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    Coat of ArmsMedia Release
    Minister for Local Government, Community Recovery and Resilience
    The Honourable David Crisafulli

    Council elections to become simpler and cheaper

    Minister for Local Government, Community Recovery and Resilience
    The Honourable David Crisafulli

    Thursday, June 05, 2014

    Council elections to become simpler and cheaper

    Changes to the Local Government Electoral Act designed to make council elections simpler and cheaper have been introduced to the Queensland Parliament.

    Local Government Minister David Crisafulli said the Local Government and Other Acts Amendment Bill 2014 delivered on the Government’s strong plan to slash red tape and empower mayors and councillors.

    “The Newman Government believes local councils are best placed to make the right decisions for their communities,” Mr Crisafulli said.

    “One of the biggest complaints coming out of the 2012 council elections was the lack of local knowledge shown at polling booths.

    “Under the proposed changes, a council could choose to use its own Chief Executive Officer, who understands the area, to run the election.

    “This would save councils money by allowing them to choose affordable polling stations and use local staff.”

    The CEO would be required to submit an election plan to the ECQ that included details of the staff to be appointed and the location of polling booths.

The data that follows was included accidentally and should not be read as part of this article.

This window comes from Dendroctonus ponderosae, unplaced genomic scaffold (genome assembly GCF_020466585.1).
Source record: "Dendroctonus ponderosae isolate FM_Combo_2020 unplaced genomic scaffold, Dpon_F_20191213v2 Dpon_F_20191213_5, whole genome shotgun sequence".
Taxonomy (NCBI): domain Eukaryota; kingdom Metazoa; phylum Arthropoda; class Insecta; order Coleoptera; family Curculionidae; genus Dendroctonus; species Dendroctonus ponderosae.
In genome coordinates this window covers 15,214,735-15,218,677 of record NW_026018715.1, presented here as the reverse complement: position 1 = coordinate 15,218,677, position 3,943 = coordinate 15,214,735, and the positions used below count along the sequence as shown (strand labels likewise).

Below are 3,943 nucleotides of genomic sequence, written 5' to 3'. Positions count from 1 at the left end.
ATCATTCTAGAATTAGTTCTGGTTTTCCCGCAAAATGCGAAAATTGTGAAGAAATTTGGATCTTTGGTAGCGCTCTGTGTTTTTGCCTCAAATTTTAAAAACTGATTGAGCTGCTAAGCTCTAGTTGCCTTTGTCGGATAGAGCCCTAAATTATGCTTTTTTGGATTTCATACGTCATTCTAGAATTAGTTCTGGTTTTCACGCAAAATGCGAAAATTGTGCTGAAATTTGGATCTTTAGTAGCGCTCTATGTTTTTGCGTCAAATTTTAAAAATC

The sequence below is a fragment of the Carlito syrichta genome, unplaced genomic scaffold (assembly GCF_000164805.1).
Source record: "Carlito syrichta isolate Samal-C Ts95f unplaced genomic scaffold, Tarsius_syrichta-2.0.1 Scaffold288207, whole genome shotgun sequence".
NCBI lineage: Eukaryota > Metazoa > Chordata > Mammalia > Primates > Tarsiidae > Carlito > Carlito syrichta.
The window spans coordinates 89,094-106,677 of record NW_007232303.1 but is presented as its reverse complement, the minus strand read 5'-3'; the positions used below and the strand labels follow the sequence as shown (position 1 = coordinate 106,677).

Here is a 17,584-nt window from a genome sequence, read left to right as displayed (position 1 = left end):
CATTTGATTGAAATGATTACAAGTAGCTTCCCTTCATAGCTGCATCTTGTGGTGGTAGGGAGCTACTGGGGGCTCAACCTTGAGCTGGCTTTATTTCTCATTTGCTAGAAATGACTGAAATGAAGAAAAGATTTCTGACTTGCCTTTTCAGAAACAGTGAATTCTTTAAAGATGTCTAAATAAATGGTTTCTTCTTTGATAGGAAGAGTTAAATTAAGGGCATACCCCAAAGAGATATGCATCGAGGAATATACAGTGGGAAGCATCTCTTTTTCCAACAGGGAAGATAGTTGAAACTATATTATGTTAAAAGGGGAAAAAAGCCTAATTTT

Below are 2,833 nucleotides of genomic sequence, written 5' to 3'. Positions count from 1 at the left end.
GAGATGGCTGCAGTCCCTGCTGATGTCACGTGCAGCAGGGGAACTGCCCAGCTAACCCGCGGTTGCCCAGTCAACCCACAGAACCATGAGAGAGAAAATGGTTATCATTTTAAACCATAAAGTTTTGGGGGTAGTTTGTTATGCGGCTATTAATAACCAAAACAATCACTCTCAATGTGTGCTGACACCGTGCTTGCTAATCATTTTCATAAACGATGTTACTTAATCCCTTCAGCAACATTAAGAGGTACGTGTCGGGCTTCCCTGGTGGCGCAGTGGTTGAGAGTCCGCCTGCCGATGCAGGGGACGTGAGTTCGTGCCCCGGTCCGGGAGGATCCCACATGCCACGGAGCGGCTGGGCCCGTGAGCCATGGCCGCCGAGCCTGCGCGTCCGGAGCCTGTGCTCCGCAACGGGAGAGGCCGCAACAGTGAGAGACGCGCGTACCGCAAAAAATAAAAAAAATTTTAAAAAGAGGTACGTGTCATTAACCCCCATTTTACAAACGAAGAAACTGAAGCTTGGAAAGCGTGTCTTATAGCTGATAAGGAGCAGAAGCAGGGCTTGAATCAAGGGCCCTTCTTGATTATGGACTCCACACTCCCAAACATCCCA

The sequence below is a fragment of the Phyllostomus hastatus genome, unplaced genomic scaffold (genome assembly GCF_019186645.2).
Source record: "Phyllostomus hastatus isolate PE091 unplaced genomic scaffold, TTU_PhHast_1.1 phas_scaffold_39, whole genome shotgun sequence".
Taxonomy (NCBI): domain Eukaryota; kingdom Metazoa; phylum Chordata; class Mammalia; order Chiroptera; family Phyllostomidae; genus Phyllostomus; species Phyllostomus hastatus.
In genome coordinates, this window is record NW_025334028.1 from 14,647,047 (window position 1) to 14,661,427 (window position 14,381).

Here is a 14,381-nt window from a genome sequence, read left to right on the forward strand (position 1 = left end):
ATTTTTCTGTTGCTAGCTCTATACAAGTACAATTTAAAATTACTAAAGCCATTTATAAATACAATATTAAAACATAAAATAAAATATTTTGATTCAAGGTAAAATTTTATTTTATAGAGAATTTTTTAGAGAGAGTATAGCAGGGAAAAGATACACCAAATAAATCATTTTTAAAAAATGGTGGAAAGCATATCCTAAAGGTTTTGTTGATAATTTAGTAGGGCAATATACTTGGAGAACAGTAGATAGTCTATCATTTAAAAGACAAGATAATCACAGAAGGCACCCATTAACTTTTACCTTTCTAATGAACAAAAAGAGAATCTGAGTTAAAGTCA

Mr Crisafulli said the ECQ would maintain overall responsibility for the election.

    “We want people to cast their vote for their local representatives knowing the election is being run as efficiently and fairly as possible.”

    Other significant changes include:

     

    • Allowing the ECQ to declare the mayoral result independently of the election results for councillors
    • Allowing voters to preference their choice for mayor in an undivided council
    • Requiring candidates to register their how-to-vote cards with the ECQ
    • Extending the postal vote option to all registered voters
    • Introducing proof of identity to vote at polling booths to align with state requirements
    • Increase the maximum penalty of 1 year imprisonment to 7 years imprisonment for giving false or misleading information to a Returning Officer or the ECQ

     

     [ENDS] 5 June 2014

     Media Contact: Andrew Longmire 0418 216 627